Ukraine Wins Debt Relief in West as Fighting Flares in the East

27 Aug 2015 | Author: | No comments yet »

Ukraine Secures Debt-Relief Deal, Finance Ministry Says.

Ukraine agreed to a restructuring deal with creditors after five months of talks, giving President Petro Poroshenko some breathing room as he seeks to avert default and revive an economy decimated by a war with separatists backed by Russia.Ukraine’s government secured a vital debt-relief deal, the country’s finance ministry said Thursday, a key step toward unlocking billions of dollars in emergency financing after months of deadlocked creditor negotiations threatened to derail the fragile international bailout program. Finance Minister Natalie Jaresko reached an accord with a Franklin Templeton-led creditor committee that includes a 20 percent writedown to the face value of about $18 billion of Eurobonds, the first of which matures in less than a month.

The agreement also pushes back redemption dates by four years and sets interest at 7.75 percent on all maturities, according to an e-mailed statement from the Finance Ministry. As part of the deal, the restructuring offers a sweetener to both sides: Kiev won’t have to pay borrowing costs if growth is below 3%, but will boost payments if the economy expands at a faster rate. Bonds surged the most on record. “It’s been a very difficult five months,” said Jaresko, a Chicago native who was given Ukrainian citizenship when Poroshenko appointed her finance minister last December. “I’m confident that the markets will receive this quite well,” she said in an interview on Wednesday. Poroshenko is seeking to meet the conditions of emergency assistance from the International Monetary Fund, which says debt restructuring should save Ukraine $15.3 billion through 2018, while trying to end the worst recession anywhere in Europe, the Middle East or Africa.

The 49-year-old Ukrainian leader, elected last year after becoming a billionaire in the chocolate business, was racing to reach a comprehensive accord with creditors before a $500 million bond comes due next month. But it marks a milestone in the government’s efforts to restore its conflict-ravage economy back to health and is a major success for the pro-Western government as it seeks to push through a series of politically tough economic overhauls.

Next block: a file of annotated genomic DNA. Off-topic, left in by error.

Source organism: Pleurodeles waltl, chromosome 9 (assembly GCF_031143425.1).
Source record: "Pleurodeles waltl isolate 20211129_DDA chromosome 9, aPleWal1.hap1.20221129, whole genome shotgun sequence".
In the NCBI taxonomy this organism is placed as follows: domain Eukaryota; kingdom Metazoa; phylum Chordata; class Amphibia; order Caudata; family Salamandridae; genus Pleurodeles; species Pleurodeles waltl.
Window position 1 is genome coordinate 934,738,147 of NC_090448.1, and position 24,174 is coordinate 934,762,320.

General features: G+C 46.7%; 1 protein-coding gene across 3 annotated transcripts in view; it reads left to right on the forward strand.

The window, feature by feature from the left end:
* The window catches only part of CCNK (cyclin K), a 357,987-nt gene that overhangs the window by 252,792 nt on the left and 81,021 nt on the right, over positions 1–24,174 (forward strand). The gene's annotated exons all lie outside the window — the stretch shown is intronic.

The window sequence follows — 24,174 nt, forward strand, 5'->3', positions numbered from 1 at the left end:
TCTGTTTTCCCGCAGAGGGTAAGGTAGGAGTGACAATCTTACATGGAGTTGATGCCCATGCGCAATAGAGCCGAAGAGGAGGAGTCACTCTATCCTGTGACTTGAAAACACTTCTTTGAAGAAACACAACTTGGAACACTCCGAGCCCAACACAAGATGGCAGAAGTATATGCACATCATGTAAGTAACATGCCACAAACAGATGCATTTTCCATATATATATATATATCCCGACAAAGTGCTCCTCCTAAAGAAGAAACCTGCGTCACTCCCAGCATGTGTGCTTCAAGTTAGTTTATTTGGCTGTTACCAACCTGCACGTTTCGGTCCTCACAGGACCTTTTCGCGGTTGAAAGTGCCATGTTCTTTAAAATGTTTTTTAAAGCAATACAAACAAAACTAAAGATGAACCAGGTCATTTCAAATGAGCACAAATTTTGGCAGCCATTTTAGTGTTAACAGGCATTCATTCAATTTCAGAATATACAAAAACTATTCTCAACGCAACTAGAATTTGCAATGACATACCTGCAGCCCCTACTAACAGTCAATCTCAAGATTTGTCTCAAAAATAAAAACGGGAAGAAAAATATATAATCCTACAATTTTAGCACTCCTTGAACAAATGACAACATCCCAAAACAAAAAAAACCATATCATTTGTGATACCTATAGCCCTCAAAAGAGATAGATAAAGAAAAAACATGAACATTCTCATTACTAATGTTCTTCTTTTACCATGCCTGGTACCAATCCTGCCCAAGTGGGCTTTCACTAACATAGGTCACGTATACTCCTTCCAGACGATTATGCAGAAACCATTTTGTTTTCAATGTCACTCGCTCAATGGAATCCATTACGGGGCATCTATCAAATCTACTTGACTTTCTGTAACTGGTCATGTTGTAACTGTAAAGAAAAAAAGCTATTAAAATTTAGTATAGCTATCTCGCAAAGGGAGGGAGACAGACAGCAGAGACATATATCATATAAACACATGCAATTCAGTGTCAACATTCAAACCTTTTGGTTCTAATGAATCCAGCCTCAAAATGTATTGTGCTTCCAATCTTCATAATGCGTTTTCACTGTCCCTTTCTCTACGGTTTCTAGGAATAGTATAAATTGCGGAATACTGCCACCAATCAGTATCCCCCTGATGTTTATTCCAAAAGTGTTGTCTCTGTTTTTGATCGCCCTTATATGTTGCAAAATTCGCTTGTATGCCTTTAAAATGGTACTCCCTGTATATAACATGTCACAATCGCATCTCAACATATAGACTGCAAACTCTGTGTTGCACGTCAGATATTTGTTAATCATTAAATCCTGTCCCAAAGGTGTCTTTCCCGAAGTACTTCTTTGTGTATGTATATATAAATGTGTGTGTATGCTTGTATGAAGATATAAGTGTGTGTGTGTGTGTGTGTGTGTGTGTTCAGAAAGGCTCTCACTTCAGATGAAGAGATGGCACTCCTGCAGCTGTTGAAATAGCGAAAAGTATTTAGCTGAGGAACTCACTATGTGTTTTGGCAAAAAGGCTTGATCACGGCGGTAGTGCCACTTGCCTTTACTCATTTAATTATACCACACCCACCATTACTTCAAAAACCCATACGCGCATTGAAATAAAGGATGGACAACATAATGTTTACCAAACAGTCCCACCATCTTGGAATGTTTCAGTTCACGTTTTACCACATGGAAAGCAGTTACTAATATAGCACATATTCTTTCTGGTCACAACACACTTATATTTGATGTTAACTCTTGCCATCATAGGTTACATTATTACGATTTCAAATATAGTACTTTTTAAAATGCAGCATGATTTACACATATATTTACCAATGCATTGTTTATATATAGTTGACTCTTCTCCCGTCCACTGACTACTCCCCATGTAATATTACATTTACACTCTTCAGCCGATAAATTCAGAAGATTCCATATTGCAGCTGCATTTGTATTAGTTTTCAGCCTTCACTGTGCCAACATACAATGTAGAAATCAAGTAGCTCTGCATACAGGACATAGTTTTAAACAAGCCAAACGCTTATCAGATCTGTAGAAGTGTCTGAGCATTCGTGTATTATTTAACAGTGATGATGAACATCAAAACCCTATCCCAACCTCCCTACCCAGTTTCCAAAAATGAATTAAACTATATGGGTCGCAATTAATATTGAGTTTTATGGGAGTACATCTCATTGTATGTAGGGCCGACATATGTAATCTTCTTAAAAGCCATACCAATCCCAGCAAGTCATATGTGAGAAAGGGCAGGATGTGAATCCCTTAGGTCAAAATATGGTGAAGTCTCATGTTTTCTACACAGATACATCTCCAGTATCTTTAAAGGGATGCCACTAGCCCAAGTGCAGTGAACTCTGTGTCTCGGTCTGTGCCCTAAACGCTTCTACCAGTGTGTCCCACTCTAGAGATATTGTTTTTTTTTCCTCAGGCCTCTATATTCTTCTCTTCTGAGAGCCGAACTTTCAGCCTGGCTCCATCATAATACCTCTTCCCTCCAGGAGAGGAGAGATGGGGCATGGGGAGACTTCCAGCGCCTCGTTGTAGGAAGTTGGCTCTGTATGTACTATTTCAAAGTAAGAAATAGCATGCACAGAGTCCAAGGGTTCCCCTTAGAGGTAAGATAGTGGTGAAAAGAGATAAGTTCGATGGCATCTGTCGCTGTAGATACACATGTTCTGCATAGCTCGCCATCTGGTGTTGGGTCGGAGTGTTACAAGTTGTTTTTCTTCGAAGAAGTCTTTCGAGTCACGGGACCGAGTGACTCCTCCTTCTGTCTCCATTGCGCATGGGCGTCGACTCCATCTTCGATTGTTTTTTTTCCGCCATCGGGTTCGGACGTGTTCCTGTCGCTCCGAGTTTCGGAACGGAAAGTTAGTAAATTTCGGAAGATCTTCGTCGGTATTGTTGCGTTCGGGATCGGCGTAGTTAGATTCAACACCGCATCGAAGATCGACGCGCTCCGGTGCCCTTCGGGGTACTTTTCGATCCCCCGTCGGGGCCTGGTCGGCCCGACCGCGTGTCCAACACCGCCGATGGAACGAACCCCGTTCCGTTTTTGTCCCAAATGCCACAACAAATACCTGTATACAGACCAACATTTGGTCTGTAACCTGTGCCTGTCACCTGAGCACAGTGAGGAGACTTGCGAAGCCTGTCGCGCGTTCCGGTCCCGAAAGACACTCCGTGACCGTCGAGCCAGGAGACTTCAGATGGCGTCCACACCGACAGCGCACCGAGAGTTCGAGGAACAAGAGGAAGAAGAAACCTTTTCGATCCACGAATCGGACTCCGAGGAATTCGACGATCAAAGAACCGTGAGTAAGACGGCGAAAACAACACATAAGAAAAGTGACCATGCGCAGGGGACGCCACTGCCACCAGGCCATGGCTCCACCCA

The country has another $4 billion of payments scheduled by year’s end, including to Russia, which reiterated after the deal was announced that it won’t take part in the restructuring. Franklin Templeton, which owns about $7 billion of Ukrainian bonds, were joined in the talks by fellow creditors BTG Pactual Europe LLP, TCW Investment Management Co. and T. Vladimir Putin’s government bought $3 billion of two-year, 5 percent bonds from Ukraine to support his longtime ally, then-President Viktor Yanukovych, in December 2013. Protests in the capital Kiev turned deadly two months later, forcing Yanukovych to flee to Russia and Putin to end what would have been a $15 billion aid package for the country of 45 million people. “I’m offering Russia a restructuring opportunity that is the same as everyone else’s,” Jaresko said in the interview. “I’m hopeful that they will participate in this.

It’s the best way for us to all move forward together.” The IMF then stepped in with a $17.5 billion bailout pledge, $3.4 billion of which Ukrainian officials say they expect to get in the next four months. The government has already received about $6.7 billion, helping the central bank almost double its reserves to $10.4 billion, though that’s still less than half of what they were before Putin annexed Crimea in March 2014, sparking the separatist conflict. “Risks to the outlook remain exceptionally high,” mainly because of the continuing conflict with pro-Russian rebels, the IMF said in a report this month. On-again-off-again fighting has destroyed large swathes of the Donetsk and Luhansk regions bordering Russia, killing at least 6,700 people in Ukraine’s industrial heartland and displacing a million more.

Ukraine and the pro-Russian separatists its army has been battling for more than a year said Wednesday that they’d seek a “total cease-fire” starting Sept. 1. Talks involving those nations and Russia, which denies fueling conflict, may take place during the United Nations’ General Assembly next month in New York, according to the Kremlin. The IMF, which was created during World War II to stabilize exchange rates and promote global trade, wants Ukraine to cut its overall debt to less than 71 percent of gross domestic product by 2020 from an estimated 94 percent this year, and to reduce the gross financing needs of its budget to 10 percent of GDP from about 20 percent now. The Washington-based lender is also pressing Poroshenko to revamp the country’s pension system and implement an aggressive anti-corruption program, among other things.

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